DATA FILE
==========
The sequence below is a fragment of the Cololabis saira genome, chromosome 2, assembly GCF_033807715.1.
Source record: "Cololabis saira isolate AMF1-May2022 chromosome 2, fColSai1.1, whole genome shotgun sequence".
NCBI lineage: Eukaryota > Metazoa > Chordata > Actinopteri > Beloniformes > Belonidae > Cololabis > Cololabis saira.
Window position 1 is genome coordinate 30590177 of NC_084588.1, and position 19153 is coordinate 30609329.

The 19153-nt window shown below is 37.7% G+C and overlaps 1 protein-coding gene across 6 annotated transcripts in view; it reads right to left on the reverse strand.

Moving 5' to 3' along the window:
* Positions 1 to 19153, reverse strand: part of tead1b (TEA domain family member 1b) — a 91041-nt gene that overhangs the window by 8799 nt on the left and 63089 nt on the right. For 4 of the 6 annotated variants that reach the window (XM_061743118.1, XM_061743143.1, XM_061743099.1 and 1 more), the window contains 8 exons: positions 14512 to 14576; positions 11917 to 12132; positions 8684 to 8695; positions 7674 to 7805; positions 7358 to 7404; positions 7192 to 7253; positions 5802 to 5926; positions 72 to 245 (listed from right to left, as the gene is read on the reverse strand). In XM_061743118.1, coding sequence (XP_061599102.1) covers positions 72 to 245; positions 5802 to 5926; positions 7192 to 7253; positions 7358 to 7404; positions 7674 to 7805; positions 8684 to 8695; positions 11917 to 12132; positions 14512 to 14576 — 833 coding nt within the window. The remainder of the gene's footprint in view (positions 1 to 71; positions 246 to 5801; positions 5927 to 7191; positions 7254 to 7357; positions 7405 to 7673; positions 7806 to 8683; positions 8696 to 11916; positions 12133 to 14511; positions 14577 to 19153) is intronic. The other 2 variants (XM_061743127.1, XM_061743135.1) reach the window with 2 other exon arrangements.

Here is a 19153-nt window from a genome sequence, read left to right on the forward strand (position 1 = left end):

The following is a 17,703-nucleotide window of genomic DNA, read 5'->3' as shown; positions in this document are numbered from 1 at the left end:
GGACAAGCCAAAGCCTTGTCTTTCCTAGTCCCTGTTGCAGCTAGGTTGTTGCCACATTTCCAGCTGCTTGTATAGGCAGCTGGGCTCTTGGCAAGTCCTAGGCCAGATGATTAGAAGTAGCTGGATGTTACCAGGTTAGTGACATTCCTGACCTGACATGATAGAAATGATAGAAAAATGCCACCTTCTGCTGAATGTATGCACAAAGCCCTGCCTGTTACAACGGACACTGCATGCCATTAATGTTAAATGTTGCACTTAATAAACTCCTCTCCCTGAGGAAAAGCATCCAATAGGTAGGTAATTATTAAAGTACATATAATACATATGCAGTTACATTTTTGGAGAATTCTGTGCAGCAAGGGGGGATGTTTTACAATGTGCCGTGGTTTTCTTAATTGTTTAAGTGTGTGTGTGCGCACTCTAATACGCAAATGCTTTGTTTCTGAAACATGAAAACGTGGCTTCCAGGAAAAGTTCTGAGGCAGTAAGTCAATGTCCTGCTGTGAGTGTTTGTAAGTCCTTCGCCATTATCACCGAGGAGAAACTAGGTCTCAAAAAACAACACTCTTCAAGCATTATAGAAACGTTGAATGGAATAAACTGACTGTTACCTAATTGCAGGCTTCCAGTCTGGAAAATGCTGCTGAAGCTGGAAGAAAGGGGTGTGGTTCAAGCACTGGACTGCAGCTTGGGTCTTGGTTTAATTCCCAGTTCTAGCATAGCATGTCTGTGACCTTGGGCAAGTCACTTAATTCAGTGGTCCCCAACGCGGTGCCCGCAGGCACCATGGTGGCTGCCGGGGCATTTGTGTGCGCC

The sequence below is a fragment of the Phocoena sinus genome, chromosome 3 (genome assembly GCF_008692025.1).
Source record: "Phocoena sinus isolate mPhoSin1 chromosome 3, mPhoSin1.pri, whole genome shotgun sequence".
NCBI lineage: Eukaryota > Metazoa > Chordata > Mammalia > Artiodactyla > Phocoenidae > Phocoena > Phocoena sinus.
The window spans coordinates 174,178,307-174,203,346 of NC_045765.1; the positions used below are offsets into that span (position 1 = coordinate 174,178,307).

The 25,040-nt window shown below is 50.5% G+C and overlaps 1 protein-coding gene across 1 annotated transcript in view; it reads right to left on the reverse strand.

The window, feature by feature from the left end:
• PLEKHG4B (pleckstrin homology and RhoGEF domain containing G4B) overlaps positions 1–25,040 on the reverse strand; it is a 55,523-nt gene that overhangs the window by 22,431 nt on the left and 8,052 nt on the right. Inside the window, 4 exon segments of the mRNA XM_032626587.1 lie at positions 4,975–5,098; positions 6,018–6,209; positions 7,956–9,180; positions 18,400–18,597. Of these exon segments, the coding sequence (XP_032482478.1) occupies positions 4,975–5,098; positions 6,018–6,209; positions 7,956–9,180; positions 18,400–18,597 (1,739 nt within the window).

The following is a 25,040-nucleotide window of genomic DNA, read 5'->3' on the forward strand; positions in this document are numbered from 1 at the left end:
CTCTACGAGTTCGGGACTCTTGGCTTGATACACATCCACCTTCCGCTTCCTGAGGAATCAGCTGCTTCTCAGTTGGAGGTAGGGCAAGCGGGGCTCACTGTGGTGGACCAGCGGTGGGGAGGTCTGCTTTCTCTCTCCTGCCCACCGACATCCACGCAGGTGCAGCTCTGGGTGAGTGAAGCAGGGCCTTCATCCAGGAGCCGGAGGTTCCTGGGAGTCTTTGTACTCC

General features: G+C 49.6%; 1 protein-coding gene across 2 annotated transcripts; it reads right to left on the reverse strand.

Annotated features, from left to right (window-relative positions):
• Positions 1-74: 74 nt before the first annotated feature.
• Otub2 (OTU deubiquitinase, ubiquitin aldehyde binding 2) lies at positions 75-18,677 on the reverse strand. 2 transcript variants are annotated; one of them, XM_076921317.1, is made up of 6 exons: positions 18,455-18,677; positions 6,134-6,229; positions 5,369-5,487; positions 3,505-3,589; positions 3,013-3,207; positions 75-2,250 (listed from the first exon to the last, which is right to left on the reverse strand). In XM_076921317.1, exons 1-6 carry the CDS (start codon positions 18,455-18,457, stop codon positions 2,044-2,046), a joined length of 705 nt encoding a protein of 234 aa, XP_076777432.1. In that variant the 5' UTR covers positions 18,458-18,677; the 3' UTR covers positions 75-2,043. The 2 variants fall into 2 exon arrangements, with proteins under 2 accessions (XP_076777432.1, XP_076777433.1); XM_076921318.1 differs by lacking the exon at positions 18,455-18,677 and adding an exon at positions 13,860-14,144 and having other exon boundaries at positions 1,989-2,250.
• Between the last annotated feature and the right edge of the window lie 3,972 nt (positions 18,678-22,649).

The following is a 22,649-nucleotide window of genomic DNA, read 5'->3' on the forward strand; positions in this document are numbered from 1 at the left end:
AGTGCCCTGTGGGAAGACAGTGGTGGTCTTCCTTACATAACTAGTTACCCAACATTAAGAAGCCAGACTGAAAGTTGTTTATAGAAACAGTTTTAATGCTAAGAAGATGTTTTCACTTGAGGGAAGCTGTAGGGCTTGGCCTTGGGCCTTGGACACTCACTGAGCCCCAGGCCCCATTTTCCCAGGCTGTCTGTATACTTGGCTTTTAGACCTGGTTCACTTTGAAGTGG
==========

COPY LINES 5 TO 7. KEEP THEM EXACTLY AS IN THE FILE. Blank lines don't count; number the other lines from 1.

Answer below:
The 19153-nt window shown below is 37.7% G+C and overlaps 1 protein-coding gene across 6 annotated transcripts in view; it reads right to left on the reverse strand.

Moving 5' to 3' along the window:
* Positions 1 to 19153, reverse strand: part of tead1b (TEA domain family member 1b) — a 91041-nt gene that overhangs the window by 8799 nt on the left and 63089 nt on the right. For 4 of the 6 annotated variants that reach the window (XM_061743118.1, XM_061743143.1, XM_061743099.1 and 1 more), the window contains 8 exons: positions 14512 to 14576; positions 11917 to 12132; positions 8684 to 8695; positions 7674 to 7805; positions 7358 to 7404; positions 7192 to 7253; positions 5802 to 5926; positions 72 to 245 (listed from right to left, as the gene is read on the reverse strand). In XM_061743118.1, coding sequence (XP_061599102.1) covers positions 72 to 245; positions 5802 to 5926; positions 7192 to 7253; positions 7358 to 7404; positions 7674 to 7805; positions 8684 to 8695; positions 11917 to 12132; positions 14512 to 14576 — 833 coding nt within the window. The remainder of the gene's footprint in view (positions 1 to 71; positions 246 to 5801; positions 5927 to 7191; positions 7254 to 7357; positions 7405 to 7673; positions 7806 to 8683; positions 8696 to 11916; positions 12133 to 14511; positions 14577 to 19153) is intronic. The other 2 variants (XM_061743127.1, XM_061743135.1) reach the window with 2 other exon arrangements.